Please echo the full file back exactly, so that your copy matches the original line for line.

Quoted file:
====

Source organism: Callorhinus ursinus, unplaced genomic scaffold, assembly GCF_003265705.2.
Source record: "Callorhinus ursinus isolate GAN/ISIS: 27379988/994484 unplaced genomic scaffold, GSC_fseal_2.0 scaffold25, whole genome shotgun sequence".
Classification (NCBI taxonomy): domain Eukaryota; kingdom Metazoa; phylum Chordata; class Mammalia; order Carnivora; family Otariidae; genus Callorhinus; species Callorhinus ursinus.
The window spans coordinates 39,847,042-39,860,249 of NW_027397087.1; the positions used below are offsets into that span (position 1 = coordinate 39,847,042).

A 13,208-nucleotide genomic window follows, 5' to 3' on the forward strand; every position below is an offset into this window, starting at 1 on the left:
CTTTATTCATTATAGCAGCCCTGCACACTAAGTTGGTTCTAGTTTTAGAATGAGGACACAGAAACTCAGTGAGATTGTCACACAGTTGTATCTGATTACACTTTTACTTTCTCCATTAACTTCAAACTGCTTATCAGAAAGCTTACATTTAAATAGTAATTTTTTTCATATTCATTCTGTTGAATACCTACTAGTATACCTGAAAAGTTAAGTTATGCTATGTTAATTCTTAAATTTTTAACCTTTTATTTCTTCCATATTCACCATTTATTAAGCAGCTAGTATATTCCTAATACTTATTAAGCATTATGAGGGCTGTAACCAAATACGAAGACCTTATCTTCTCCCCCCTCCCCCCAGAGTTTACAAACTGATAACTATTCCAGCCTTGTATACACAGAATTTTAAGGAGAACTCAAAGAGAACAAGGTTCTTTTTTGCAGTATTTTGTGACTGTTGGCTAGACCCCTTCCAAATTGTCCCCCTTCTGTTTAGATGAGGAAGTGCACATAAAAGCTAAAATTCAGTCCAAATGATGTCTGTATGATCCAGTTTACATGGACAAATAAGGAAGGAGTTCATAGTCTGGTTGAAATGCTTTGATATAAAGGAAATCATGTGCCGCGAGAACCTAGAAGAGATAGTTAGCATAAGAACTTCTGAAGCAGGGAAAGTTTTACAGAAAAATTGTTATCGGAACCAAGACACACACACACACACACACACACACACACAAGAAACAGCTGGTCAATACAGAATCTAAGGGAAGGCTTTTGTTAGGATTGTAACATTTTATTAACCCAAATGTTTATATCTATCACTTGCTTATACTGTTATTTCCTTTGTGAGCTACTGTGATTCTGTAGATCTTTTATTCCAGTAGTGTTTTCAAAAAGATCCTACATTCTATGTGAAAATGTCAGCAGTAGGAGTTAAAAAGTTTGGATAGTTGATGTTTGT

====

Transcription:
Source organism: Callorhinus ursinus, unplaced genomic scaffold, assembly GCF_003265705.2.
Source record: "Callorhinus ursinus isolate GAN/ISIS: 27379988/994484 unplaced genomic scaffold, GSC_fseal_2.0 scaffold25, whole genome shotgun sequence".
Classification (NCBI taxonomy): domain Eukaryota; kingdom Metazoa; phylum Chordata; class Mammalia; order Carnivora; family Otariidae; genus Callorhinus; species Callorhinus ursinus.
The window spans coordinates 39,847,042-39,860,249 of NW_027397087.1; the positions used below are offsets into that span (position 1 = coordinate 39,847,042).

A 13,208-nucleotide genomic window follows, 5' to 3' on the forward strand; every position below is an offset into this window, starting at 1 on the left:
CTTTATTCATTATAGCAGCCCTGCACACTAAGTTGGTTCTAGTTTTAGAATGAGGACACAGAAACTCAGTGAGATTGTCACACAGTTGTATCTGATTACACTTTTACTTTCTCCATTAACTTCAAACTGCTTATCAGAAAGCTTACATTTAAATAGTAATTTTTTTCATATTCATTCTGTTGAATACCTACTAGTATACCTGAAAAGTTAAGTTATGCTATGTTAATTCTTAAATTTTTAACCTTTTATTTCTTCCATATTCACCATTTATTAAGCAGCTAGTATATTCCTAATACTTATTAAGCATTATGAGGGCTGTAACCAAATACGAAGACCTTATCTTCTCCCCCCTCCCCCCAGAGTTTACAAACTGATAACTATTCCAGCCTTGTATACACAGAATTTTAAGGAGAACTCAAAGAGAACAAGGTTCTTTTTTGCAGTATTTTGTGACTGTTGGCTAGACCCCTTCCAAATTGTCCCCCTTCTGTTTAGATGAGGAAGTGCACATAAAAGCTAAAATTCAGTCCAAATGATGTCTGTATGATCCAGTTTACATGGACAAATAAGGAAGGAGTTCATAGTCTGGTTGAAATGCTTTGATATAAAGGAAATCATGTGCCGCGAGAACCTAGAAGAGATAGTTAGCATAAGAACTTCTGAAGCAGGGAAAGTTTTACAGAAAAATTGTTATCGGAACCAAGACACACACACACACACACACACACACACACAAGAAACAGCTGGTCAATACAGAATCTAAGGGAAGGCTTTTGTTAGGATTGTAACATTTTATTAACCCAAATGTTTATATCTATCACTTGCTTATACTGTTATTTCCTTTGTGAGCTACTGTGATTCTGTAGATCTTTTATTCCAGTAGTGTTTTCAAAAAGATCCTACATTCTATGTGAAAATGTCAGCAGTAGGAGTTAAAAAGTTTGGATAGTTGATGTTTGT